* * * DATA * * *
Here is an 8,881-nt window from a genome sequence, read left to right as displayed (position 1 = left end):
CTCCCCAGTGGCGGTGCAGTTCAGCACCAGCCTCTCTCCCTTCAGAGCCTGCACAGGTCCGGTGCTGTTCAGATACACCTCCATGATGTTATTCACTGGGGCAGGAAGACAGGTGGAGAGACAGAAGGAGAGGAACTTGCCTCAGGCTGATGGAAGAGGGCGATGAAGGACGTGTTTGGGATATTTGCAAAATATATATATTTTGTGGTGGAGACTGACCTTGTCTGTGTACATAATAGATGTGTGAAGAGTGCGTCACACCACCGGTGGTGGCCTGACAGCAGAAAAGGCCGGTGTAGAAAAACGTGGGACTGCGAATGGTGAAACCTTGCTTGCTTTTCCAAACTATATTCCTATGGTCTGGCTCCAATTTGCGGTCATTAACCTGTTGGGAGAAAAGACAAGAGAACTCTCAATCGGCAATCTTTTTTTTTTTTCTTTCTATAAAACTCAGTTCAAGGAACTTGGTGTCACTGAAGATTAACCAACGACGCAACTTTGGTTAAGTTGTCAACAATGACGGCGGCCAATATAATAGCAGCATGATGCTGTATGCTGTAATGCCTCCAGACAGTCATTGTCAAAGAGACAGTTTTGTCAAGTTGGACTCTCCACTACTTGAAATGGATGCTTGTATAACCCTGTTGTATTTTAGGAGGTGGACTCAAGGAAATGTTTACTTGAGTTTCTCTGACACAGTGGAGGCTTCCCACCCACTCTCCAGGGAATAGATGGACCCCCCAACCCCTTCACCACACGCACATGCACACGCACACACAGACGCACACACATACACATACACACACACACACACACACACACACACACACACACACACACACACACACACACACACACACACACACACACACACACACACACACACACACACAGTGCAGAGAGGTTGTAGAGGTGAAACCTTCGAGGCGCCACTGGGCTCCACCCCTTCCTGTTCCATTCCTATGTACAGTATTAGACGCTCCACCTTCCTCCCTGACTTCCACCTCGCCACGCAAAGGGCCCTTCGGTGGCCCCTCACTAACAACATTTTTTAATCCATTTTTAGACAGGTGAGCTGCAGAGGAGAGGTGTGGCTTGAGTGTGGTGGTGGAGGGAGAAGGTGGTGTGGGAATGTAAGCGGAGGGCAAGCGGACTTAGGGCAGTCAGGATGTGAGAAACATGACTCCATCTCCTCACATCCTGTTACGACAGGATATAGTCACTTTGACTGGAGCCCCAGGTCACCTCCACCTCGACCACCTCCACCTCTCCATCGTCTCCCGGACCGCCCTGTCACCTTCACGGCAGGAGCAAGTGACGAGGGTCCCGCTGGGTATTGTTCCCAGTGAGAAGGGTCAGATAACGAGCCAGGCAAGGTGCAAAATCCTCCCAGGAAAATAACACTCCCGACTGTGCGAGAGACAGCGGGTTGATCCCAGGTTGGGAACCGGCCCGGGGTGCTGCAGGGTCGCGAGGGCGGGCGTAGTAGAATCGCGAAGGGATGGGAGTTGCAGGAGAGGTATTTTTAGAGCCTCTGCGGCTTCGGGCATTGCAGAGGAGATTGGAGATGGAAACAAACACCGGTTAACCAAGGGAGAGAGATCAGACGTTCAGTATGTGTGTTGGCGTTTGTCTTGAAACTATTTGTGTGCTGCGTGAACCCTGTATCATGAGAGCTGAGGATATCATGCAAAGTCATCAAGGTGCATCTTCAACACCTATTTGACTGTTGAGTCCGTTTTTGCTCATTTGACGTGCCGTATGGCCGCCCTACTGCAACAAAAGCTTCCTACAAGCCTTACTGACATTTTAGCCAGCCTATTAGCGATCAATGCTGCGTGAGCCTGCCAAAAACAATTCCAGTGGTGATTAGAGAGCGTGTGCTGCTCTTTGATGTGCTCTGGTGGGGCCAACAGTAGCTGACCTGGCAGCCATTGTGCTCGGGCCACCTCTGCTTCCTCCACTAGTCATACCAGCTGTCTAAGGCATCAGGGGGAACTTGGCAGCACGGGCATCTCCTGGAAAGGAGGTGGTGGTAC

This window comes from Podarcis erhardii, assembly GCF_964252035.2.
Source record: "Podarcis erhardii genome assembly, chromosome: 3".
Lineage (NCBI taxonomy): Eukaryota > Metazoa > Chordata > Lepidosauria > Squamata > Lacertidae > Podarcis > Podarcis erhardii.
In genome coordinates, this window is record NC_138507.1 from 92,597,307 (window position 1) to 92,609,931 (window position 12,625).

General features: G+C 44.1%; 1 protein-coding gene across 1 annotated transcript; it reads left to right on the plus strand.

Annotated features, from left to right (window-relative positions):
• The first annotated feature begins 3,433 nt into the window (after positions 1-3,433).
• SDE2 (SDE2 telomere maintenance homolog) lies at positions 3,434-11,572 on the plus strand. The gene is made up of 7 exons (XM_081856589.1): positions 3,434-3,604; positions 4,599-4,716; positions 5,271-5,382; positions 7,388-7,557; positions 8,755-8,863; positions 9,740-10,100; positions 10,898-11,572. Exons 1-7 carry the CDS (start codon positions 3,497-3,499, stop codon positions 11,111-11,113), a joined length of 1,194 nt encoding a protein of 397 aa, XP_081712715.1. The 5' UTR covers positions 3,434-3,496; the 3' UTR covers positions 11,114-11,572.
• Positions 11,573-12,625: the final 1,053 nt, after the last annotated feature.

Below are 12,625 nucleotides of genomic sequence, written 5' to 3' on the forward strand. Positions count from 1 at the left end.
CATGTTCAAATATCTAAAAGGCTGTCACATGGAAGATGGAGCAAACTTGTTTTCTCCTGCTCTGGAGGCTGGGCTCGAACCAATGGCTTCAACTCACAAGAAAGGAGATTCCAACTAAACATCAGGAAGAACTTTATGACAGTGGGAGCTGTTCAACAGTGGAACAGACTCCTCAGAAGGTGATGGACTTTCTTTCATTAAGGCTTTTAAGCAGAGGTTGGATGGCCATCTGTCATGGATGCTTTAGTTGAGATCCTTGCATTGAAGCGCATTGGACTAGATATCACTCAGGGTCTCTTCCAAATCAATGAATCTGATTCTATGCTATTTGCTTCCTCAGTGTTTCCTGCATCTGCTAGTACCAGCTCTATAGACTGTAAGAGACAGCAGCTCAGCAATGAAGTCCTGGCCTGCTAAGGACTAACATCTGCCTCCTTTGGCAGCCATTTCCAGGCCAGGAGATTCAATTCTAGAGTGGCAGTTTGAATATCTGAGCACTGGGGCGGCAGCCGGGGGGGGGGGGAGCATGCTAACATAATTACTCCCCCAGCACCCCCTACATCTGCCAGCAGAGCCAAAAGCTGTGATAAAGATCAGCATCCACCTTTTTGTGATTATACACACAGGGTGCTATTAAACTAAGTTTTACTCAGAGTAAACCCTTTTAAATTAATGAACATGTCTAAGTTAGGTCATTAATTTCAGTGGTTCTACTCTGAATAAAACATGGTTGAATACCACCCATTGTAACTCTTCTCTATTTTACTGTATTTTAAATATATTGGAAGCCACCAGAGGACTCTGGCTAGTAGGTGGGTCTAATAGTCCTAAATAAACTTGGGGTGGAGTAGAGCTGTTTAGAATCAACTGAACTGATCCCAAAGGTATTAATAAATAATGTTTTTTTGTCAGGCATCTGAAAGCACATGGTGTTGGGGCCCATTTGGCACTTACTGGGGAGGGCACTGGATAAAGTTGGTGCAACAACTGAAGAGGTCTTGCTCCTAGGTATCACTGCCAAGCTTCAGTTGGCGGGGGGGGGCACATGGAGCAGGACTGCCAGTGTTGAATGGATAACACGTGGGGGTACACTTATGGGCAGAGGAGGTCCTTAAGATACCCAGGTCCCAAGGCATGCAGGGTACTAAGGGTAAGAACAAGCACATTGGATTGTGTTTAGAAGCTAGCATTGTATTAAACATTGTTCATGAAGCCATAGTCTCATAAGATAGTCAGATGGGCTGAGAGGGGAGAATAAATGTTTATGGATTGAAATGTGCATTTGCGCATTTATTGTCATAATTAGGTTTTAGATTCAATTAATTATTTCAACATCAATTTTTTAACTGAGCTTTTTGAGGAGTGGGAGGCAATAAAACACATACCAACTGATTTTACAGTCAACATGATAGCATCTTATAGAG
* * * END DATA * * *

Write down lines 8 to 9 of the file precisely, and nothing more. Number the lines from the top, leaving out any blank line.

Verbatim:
Annotated features, from left to right (window-relative positions):
• The first annotated feature begins 3,433 nt into the window (after positions 1-3,433).